Summer: It’s a little word, like many, that conveys a great deal. I have had an affinity for this season for as long as I can remember (which more than likely stems from celebrating a July birthday). Summer has signified a break from school, a trip to the lake, sunflowers in my wedding bouquet, camp songs, garden produce, thunderstorms, cook-outs, sleeping in tents, long days and warm nights. This season is a sensory experience. What’s not to love?!
It has taken on a new look while the academic calendar does not define our days, and I am being offered a new invitation in this season of my life. Sometimes I crave those stretching, long days that lingered on and on. Sometimes I feel the nostalgic pull of the school year. But recently, I find myself rising with the sun and quietly making my way onto my back stoop, hot coffee in one hand, cool of the morning on my skin.
From my stoop, I am struck by the smell of dill in our garden, the cold dew on the grass, the chipper songs of birds in my ears, the pale light of the morning, the color of the flowers in bloom. And I feel myself breathing deeply in gratitude. This is summer.
Before I sat down to compose this post, I was on a walk on a favorite path. There is a point on this trail that rises over a bridge and then dips low. In the evening, cold air and the scent of fragrant branches collect there and stop me in my tracks. Every time.
The invitation that I am receiving with new ears is not only a response to the fragrance, or the coolness that gives me pause, but an out and out collision with the glory of the Creator--a glimpse of artistry as manifested in the beauty of the flourishing life around me.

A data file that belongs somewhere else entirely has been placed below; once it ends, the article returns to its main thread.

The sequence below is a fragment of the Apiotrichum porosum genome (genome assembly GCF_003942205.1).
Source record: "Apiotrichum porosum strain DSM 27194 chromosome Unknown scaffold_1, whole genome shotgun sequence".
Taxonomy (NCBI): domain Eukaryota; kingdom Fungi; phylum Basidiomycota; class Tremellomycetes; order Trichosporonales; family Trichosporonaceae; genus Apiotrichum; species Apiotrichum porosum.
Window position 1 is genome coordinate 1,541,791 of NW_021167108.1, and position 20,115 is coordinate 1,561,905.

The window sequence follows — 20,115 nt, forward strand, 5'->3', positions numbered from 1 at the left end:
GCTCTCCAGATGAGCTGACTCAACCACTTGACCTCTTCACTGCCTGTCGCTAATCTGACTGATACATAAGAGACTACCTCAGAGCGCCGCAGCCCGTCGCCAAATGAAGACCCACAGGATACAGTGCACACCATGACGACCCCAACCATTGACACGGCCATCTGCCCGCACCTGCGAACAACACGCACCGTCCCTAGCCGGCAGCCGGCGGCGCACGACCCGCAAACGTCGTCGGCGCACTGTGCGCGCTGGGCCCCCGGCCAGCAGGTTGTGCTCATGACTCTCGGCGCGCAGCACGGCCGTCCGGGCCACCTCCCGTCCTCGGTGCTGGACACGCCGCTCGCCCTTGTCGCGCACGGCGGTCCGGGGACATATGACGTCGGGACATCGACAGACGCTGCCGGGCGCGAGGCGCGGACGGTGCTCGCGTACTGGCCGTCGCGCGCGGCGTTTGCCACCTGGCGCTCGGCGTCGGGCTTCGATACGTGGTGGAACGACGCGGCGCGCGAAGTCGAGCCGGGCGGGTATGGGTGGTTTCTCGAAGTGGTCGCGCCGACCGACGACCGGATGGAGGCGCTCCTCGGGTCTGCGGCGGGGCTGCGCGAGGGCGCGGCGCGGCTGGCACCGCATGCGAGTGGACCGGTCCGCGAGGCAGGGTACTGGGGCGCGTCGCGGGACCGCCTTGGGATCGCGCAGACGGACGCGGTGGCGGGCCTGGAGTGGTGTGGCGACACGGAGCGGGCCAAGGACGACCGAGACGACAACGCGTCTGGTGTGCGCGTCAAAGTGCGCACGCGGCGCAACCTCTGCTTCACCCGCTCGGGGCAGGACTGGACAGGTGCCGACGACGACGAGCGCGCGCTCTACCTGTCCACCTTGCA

Saints and Theologians dating back to the third century have referenced the ‘two books of revelation,’ suggesting that human reason is so perfectly created by God that we are able to learn about God through experiencing creation itself. This was particularly important to communicating revelation and wisdom to communities that historically were highly illiterate, and remains so for a variety of reasons. Certainly the ‘book of nature’ has been read in light of revelation through Scripture, but the two are seen as complementary.
How poetic that our souls are attuned to beauty in such a way, that we can catch a glimpse of God’s glory in a garden patch, the power of a summer storm, in the feel of the sun on our back and water rushing over toes. I love the way Elizabeth Barrett Browning notices the prevalence of God’s invitation and self-revelation:
This is not to say that ducking out of church for the summer and heading to the mountains will provide everything necessary for spiritual growth. Nor is it to say that this invitation beckons only in these long days. It is to say that our senses are alive with the palpable beauty of creation and it seems to me that any time God means to communicate by way of reaching out to all of my senses, then the invitation therein is likely one to which I should be attentive.